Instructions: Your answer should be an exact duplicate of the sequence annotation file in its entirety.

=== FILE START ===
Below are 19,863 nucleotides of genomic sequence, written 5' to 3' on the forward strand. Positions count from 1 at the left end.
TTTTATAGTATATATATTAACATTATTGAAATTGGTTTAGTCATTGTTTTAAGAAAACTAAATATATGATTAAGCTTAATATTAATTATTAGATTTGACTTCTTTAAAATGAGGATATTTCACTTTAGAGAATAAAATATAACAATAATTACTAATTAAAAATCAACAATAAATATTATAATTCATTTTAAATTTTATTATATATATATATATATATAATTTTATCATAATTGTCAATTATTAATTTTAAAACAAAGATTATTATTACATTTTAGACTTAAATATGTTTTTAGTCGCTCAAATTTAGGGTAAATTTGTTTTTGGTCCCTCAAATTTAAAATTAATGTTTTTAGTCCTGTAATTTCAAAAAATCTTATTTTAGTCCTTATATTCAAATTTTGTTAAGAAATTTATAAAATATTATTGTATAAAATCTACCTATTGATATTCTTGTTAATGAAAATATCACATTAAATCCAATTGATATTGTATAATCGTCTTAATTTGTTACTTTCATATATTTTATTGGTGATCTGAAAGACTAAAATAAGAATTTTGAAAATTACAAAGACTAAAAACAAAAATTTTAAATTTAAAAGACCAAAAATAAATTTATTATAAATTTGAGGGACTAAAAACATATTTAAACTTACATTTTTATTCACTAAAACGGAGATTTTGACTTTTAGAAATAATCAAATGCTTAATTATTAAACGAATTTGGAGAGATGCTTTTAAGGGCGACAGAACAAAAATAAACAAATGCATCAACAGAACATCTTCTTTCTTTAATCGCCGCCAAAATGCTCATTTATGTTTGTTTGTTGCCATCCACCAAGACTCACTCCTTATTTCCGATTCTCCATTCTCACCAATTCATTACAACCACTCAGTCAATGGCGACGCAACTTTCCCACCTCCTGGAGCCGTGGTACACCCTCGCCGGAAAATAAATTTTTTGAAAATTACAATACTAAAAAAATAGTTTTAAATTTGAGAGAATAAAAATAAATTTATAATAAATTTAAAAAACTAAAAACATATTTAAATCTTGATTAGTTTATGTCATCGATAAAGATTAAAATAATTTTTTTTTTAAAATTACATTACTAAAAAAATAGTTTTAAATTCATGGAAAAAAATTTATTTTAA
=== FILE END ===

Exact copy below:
Below are 19,863 nucleotides of genomic sequence, written 5' to 3' on the forward strand. Positions count from 1 at the left end.
TTTTATAGTATATATATTAACATTATTGAAATTGGTTTAGTCATTGTTTTAAGAAAACTAAATATATGATTAAGCTTAATATTAATTATTAGATTTGACTTCTTTAAAATGAGGATATTTCACTTTAGAGAATAAAATATAACAATAATTACTAATTAAAAATCAACAATAAATATTATAATTCATTTTAAATTTTATTATATATATATATATATATAATTTTATCATAATTGTCAATTATTAATTTTAAAACAAAGATTATTATTACATTTTAGACTTAAATATGTTTTTAGTCGCTCAAATTTAGGGTAAATTTGTTTTTGGTCCCTCAAATTTAAAATTAATGTTTTTAGTCCTGTAATTTCAAAAAATCTTATTTTAGTCCTTATATTCAAATTTTGTTAAGAAATTTATAAAATATTATTGTATAAAATCTACCTATTGATATTCTTGTTAATGAAAATATCACATTAAATCCAATTGATATTGTATAATCGTCTTAATTTGTTACTTTCATATATTTTATTGGTGATCTGAAAGACTAAAATAAGAATTTTGAAAATTACAAAGACTAAAAACAAAAATTTTAAATTTAAAAGACCAAAAATAAATTTATTATAAATTTGAGGGACTAAAAACATATTTAAACTTACATTTTTATTCACTAAAACGGAGATTTTGACTTTTAGAAATAATCAAATGCTTAATTATTAAACGAATTTGGAGAGATGCTTTTAAGGGCGACAGAACAAAAATAAACAAATGCATCAACAGAACATCTTCTTTCTTTAATCGCCGCCAAAATGCTCATTTATGTTTGTTTGTTGCCATCCACCAAGACTCACTCCTTATTTCCGATTCTCCATTCTCACCAATTCATTACAACCACTCAGTCAATGGCGACGCAACTTTCCCACCTCCTGGAGCCGTGGTACACCCTCGCCGGAAAATAAATTTTTTGAAAATTACAATACTAAAAAAATAGTTTTAAATTTGAGAGAATAAAAATAAATTTATAATAAATTTAAAAAACTAAAAACATATTTAAATCTTGATTAGTTTATGTCATCGATAAAGATTAAAATAATTTTTTTTTTAAAATTACATTACTAAAAAAATAGTTTTAAATTCATGGAAAAAAATTTATTTTAA